The exit status of a command list is the exit status of the last command in the list. You can group lists with parentheses. For example, you could combine the previous two examples as

$ (mkdir bkup && cp -r src bkup) || echo "mkdir failed" >> /tmp/log

In the absence of parentheses, && and || have equal precedence and are grouped from left to right. The following examples use the true and false utilities. These utilities do nothing and return true (0) and false (1) exit statuses, respectively:

$ false; echo $?

The $? variable holds the exit status of the preceding command (page 1029). The next two commands yield an exit status of 1 (false):

$ true || false && false
$ echo $?
$ (true || false) && false
$ echo $?

Similarly the next two commands yield an exit status of 0 (true):

$ false && false || true
$ echo $?
$ (false && false) || true
$ echo $?

See “Lists” on page 162 for more examples.


( ) Groups Commands

You can use the parentheses control operator to group commands. When you use this technique, the shell creates a copy of itself, called a subshell, for each group. It treats each group of commands as a list and creates a new process to execute each command (refer to “Process Structure” on page 373 for more information on creating sub-shells). Each subshell has its own environment, meaning it has its own set of variables whose values can differ from those in other subshells.

The following command line executes commands a and b sequentially in the background while executing c in the background. The shell displays a prompt immediately.

$ (a ; b) & c &
[1] 15520
[2] 15521

The preceding example differs from the earlier example d & e & f & in that tasks a and b are initiated sequentially, not concurrently.

Similarly the following command line executes a and b sequentially in the background and, at the same time, executes c and d sequentially in the background. The subshell running a and b and the subshell running c and d run concurrently. The shell displays a prompt immediately.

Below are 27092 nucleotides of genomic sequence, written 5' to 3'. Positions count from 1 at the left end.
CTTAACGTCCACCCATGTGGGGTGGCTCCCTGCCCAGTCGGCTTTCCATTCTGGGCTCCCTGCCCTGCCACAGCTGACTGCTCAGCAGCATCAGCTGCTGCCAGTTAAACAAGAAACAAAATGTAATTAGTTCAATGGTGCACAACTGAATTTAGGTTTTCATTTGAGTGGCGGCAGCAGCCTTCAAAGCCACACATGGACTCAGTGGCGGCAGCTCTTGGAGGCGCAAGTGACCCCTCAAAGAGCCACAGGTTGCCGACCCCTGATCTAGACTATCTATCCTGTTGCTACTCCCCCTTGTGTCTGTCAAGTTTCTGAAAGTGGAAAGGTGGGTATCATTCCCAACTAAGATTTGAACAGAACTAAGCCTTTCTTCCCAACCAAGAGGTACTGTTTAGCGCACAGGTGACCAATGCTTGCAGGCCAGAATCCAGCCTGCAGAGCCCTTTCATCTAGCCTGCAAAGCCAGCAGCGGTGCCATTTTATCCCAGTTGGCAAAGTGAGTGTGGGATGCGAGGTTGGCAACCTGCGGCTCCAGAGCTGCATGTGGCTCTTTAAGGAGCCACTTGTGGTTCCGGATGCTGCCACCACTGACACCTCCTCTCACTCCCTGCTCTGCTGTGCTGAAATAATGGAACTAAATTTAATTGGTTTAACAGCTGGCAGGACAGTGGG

$ (a ; b) & (c ; d) &
[1] 15528
[2] 15529

The next script copies one directory to another. The second pair of parentheses creates a subshell to run the commands following the pipeline symbol. Because of these parentheses, the output of the first tar command is available for the second tar command, despite the intervening cd command. Without the parentheses, the output of the first tar command would be sent to cd and lost because cd does not process standard input. The shell variables $1 and $2 hold the first and second command-line arguments (page 1023), respectively. The first pair of parentheses, which creates a subshell to run the first two commands, allows users to call cpdir with relative pathnames. Without them, the first cd command would change the working directory of the script (and consequently the working directory of the secondcd command). With them, only the working directory of the subshell is changed.

$ cat cpdir
(cd $1 ; tar -cf - . ) | (cd $2 ; tar -xvf - )
$ ./cpdir /home/max/sources /home/max/memo/biblio

The cpdir command line copies the files and directories in the /home/max/sources directory to the directory named /home/max/memo/biblio. Running this shell script is the same as using cp with the –r option. Refer to the cp man page for more information.

\ Continues a Command